Ranting geriatrics might just be onto something: a study published by a prominent psychologist has empirical evidence linking Kids These Days to being Ain’t What They Used to Be.
Jean Twenge, a San Diego State University professor of psychology who has studied the psyche of college students, recently found that the ego of incoming college freshmen has become acutely inflated over the past four decades.
According to an AP report on her study, a 2009 survey found that around half of freshies rated themselves as having “above average” social self-confidence, and 60% rated their intellectual self-confidence similarly. In 1966, the proportion of those who answered the questionnaire and rated their social self-confidence as “above average” was under a third, and those who considered themselves to have “above average” intellectual self-confidence was 39%.
Twenge, who has released earlier studies that show contemporary students are more self-centered than their predecessors, claimed that her latest study reveals a somewhat disconcerting rift between expectations and reality.
“Its not just confidence. Its over-confidence,” she said about the recent revelation, published in the British journal Self and Identity.
Still, others aren’t quite so sure that this tidbit is an indication of delusions of grandeur.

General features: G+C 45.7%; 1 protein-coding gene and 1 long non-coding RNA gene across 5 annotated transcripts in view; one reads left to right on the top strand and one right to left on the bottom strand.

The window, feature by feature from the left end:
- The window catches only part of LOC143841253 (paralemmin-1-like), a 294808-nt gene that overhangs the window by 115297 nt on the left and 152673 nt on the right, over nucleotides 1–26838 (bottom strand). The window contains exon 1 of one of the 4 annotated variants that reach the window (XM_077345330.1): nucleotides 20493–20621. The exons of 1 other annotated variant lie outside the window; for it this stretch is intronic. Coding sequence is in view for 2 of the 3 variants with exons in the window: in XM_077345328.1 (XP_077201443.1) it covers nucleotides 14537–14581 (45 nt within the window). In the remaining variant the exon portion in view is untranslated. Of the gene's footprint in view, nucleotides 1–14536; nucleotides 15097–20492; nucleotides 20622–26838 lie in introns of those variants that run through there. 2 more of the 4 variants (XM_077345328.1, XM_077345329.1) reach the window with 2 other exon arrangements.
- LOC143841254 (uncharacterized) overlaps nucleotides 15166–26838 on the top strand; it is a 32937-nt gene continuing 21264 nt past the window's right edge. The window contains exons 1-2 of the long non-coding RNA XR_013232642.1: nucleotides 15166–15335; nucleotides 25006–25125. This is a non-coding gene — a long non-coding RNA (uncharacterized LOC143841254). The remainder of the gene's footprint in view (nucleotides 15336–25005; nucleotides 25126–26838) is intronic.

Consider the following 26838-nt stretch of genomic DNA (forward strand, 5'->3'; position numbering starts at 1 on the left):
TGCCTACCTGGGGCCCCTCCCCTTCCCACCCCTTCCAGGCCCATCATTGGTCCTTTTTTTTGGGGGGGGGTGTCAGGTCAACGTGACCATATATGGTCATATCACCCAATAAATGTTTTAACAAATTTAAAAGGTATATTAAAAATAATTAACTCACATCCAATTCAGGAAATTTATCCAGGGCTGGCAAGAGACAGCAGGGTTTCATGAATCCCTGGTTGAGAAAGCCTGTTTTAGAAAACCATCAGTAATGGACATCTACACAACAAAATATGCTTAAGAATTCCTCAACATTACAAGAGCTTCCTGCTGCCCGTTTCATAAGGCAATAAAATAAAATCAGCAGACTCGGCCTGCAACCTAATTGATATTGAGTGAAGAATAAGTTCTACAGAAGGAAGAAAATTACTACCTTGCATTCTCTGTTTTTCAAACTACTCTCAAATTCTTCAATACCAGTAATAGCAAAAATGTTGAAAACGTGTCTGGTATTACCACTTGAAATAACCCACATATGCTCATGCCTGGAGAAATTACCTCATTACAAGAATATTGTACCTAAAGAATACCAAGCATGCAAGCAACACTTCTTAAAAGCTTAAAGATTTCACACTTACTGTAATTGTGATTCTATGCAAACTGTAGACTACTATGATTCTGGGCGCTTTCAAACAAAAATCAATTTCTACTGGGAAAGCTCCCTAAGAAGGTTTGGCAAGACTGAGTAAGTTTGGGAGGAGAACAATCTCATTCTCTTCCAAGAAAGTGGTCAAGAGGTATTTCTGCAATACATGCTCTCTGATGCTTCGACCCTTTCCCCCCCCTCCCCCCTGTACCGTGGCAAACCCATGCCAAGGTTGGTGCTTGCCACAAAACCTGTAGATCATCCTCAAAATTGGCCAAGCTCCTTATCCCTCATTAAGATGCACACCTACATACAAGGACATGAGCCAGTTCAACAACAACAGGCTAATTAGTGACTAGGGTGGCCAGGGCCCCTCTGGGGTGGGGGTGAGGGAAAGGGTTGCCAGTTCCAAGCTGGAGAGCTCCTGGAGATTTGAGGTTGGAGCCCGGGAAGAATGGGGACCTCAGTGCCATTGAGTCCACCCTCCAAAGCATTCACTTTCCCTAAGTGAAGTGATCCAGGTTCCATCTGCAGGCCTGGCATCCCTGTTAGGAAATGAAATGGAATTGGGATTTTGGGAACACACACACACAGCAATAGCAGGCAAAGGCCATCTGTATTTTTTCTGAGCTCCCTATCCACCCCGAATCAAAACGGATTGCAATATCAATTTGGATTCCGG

“If every freshman said she was a genius, we might have a problem on our hands,” wrote Anna North on Jezebel. “But if students are just saying they’re confident about their intellects, that’s a different thing entirely.”
However, she added, “growing up believing you’re exceptional can make a simply satisfactory life feel like a disappointment”.
Whatever the significance of the study is, it would be foolhardy to use it as stick with which to beat the young’uns. While American kids are far from perfect, this supposed inflated sense of self-worth didn’t come from the womb. How Mommy and Daddy have changed since the ‘70s (and how kiddies have been raised by Madison Avenue) may have helped contribute to this sentiment, particularly as executive pay has risen despite a decline in the long-run performance of corporate America (a report in Sunday’s Washington Post discussed this in detail). If Twenge’s hypothesis turns out to be true and incoming college students aren’t quite as impressive as they fancy themselves to be, questions should be asked about the old folks first. And, ironically, those that moan about kids not being as great as they once were might be some of these overconfident kids’ most prominent role models.